Introduction

Type 2 diabetes mellitus (T2DM) has been linked to increased risk of cardiovascular and renal disease, dementia, and cognitive decline [13]. This poses a great challenge to the US healthcare system because T2DM and its complications are prevalent and costly. The development of accurate methods for prediction of incident diabetes could facilitate the identification of individuals at high risk of T2DM and the design of prevention strategies. There are many known predictors of T2DM; risk prediction models provide a way to incorporate these risk factors into algorithms that assess an individual’s risk of developing T2DM over a specified period of time [4,5]. Most previous T2DM prediction research is based on traditional statistics, specifically, multivariable regression models that contain a limited set of variables previously identified by clinicians and existing literature as risk factors for T2DM.

Machine learning methods are drawing increasing attention in the area of diabetes detection and risk assessment. They operate in a different manner than traditional approaches described above due to their capabilities to deal successfully with large numbers of variables while producing powerful predictive models. Some machine learning methods have embedded variable selection mechanisms which can detect complex relationships in the data, and thus enable capturing subtle multivariate relationships and nonlinearities that are otherwise difficult to detect.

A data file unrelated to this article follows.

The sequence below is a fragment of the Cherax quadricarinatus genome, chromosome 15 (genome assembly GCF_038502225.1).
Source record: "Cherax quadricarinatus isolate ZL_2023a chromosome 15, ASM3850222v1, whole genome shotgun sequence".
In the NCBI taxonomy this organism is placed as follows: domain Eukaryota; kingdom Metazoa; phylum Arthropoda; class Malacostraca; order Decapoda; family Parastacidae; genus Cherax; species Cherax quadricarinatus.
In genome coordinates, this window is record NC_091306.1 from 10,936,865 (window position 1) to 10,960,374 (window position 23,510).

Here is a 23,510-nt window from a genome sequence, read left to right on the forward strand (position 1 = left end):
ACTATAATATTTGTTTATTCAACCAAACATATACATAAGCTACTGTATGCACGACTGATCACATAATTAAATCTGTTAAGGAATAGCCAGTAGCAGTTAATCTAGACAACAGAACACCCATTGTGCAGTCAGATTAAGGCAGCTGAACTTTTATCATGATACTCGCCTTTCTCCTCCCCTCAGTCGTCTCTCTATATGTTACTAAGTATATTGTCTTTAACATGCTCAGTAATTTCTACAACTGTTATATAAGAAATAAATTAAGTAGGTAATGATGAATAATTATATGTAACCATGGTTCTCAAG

Support vector machines (SVM) and k-nearest classifiers were used by Farran and colleagues to assess risk of diabetes and its comorbidities in Kuwait[6]. SVM and artificial neural networks were used by Choi and colleagues for pre-diabetes screening in a Korean population[7]. They reported that both approaches outperformed conventional logistic regression in this context. Yu et al. used SVM to detect incident diabetes using data from the National Health and Nutrition Examination Survey[8]. Most of this previous work is based on models that used a reduced set of variables.

Here we used Random Forests (RF) [9] to predict incident diabetes using a large panel of nearly 100 variables. RF is a powerful machine learning method for classification and regression which is based on ensemble learning. A set of “learners” (e.g. classifiers, etc.) are estimated from the data, which are then used to make a decision about assigning a label to a new sample not seen during the estimation process. Some strengths of the RF approach are: 1) it does not over fit the data; 2) it is robust to noise; 3) it has an internal mechanism to estimate error rates; 4) it provides indices of variable importance; 5) it naturally works with mixes of continuous and categorical variables; and 6) it can be used for data imputation and cluster analysis. These properties have made RF increasingly popular, especially in imaging and genetics applications [1017].